“I know he’s going to work. And he cares. He has high character,” Boylen said. “I believe in him. And our team believes in him.”

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Bulls Talk Podcast: Will Coby White get a chance to start and Boylen's late game timeouts

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USA TODAY

Bulls Talk Podcast: Will Coby White get a chance to start and Boylen's late game timeouts

NBC Sports Chicago podcast producer Tony Gill fills in for host Jason Goff and is joined by Bulls writer for NBC Sports Chicago Rob Schaefer and Bulls beat reporter for the Chicago Tribune Jamal Collier as they discuss Coby White's hot streak, the Kobe Bryant memorial service and Jim Boylen's late game timeout usage.

(2:12) - Kobe Bryant's memorial service was a reminder that he's gone

(10:30) - Jamal Collier's first impression of the 2019-2020 Bulls

(21:18) - Should Coby White start the remainder of the season?

(33:48) - Jim Boylen's timeouts and Zach LaVine's reaction to those timeouts

(47:06) - The 2019-2020 Milwaukee Bucks are one of the greatest teams in NBA history

Listen to the full episode in the embedded player below:

Bulls Talk Podcast

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Michael Jordan delivers heart-wrenching eulogy for Kobe Bryant

Michael Jordan delivers heart-wrenching eulogy for Kobe Bryant

Michael Jordan and Kobe Bryant were more than competitors, more than peers... More than even friends. Jordan made as much clear in eulogizing Bryant at a public memorial for him and his daughter Gigi at Staples Center on Monday.

Amid a beautifully numbing overall ceremony, Jordan’s comments struck the perfect balance between reflective, hilarious, heart-warming and gut-wrenching. My words couldn’t possibly do it justice. Here are Jordan’s, in full:

 

“Maybe it would surprise people that Kobe and I are very close friends,” Jordan said. “Kobe was my dear friend, he was like a little brother. Everyone always wanted to talk about the comparisons between he and I. I just wanted to talk about Kobe.”

And so he did. Highlights included a perfectly-timed ‘Crying Jordan’ meme quip and Jordan recalling countless late-night (and early-morning) conversations with Bryant about everything from basketball to business to family. On a day meant to be a celebration of life, Jordan delivered a deeply intimate look into his and Bryant’s relationship, and all the ways Bryant inspired him. It was incredibly powerful.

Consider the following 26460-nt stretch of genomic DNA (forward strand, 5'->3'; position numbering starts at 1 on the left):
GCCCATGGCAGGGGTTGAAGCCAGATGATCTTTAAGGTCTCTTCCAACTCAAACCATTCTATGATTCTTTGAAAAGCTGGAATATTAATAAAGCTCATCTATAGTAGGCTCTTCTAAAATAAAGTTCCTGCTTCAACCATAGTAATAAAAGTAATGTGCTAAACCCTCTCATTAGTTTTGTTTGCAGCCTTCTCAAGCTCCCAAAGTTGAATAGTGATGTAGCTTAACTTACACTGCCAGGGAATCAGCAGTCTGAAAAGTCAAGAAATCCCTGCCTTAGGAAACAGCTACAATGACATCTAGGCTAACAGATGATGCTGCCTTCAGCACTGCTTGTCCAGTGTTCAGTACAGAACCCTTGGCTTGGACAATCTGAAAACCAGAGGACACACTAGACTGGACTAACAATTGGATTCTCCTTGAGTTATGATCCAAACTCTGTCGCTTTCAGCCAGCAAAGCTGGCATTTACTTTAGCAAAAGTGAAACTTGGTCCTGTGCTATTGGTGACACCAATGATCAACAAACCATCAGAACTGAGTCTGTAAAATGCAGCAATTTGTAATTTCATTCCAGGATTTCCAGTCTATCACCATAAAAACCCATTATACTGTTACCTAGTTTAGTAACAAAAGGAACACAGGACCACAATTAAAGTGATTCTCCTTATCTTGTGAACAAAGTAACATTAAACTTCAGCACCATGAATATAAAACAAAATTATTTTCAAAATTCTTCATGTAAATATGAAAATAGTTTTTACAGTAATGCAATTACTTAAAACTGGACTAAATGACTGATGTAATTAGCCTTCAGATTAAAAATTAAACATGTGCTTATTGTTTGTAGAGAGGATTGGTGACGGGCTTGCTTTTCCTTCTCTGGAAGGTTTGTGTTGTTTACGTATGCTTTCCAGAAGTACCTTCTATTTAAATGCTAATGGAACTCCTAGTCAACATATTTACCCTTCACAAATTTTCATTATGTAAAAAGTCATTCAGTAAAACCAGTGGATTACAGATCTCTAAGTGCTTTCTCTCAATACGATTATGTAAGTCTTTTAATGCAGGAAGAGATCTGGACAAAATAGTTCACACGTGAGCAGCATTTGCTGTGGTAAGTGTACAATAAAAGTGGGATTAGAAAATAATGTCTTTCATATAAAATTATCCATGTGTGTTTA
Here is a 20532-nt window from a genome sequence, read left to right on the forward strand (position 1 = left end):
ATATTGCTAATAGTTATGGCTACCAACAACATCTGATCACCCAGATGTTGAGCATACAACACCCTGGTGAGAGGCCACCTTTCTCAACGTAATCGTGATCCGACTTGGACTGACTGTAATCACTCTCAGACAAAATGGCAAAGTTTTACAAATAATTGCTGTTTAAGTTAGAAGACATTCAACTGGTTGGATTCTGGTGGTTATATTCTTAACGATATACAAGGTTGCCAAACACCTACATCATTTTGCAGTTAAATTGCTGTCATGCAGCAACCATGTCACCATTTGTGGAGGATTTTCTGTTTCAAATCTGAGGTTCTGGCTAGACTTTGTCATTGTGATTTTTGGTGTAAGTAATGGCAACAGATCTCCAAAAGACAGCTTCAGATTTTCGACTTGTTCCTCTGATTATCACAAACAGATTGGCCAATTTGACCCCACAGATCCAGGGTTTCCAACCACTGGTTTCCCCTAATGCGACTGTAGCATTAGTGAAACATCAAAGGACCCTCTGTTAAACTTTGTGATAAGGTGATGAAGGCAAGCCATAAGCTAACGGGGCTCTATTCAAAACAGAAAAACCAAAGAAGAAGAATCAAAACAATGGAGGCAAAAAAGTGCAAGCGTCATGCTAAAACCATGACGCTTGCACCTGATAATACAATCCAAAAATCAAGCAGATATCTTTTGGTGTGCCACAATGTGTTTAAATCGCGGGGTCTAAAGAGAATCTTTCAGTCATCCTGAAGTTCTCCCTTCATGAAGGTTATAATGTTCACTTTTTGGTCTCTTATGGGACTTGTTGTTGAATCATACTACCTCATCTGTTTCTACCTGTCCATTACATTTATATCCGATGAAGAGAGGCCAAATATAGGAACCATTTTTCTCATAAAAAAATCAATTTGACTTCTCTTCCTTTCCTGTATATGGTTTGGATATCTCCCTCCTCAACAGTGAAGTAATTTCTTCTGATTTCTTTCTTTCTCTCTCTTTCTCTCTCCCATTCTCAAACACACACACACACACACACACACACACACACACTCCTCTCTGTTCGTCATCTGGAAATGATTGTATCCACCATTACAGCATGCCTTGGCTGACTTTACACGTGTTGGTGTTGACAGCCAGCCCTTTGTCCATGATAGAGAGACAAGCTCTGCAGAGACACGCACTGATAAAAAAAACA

“He wanted to be the best basketball player he could be. As I got to know him, I wanted the best big brother that I could be,” Jordan said.

That manifested in those aforementioned conversations, which Jordan said turned from an “aggravation” to a deep passion over the course of knowing Bryant.

“He knows how to get you in a way that affects you personally, even if he’s being a pain in the ass,” Jordan said. “But you always have a sense of love for him, and the way he can bring out the best in you. And he did that for me.

“I remember maybe a couple months ago, he sends me a text. And he said ‘I’m trying to teach my daughter some moves, and I don’t know what I was thinking or what I was working on, but what were you working on as you were growing up trying to work on your moves?’ I said ‘What age?’ He said: ‘12.’ I said, ‘At 12 I was trying to play baseball’... And this was at 2 o’clock in the morning. But the thing about him is we could talk about anything related to basketball and anything related to life.” 

Jordan’s most emotional moments of speaking came when he detailed Bryant’s passion for basketball and family, and his unwavering desire to make those around him better. Those are the things that will endure.

“When Kobe Bryant died, a piece of me died,” Jordan said. “I promise you, from this day forward, I will live with the memories of knowing that I had a little brother that I tried to help in every way I could.”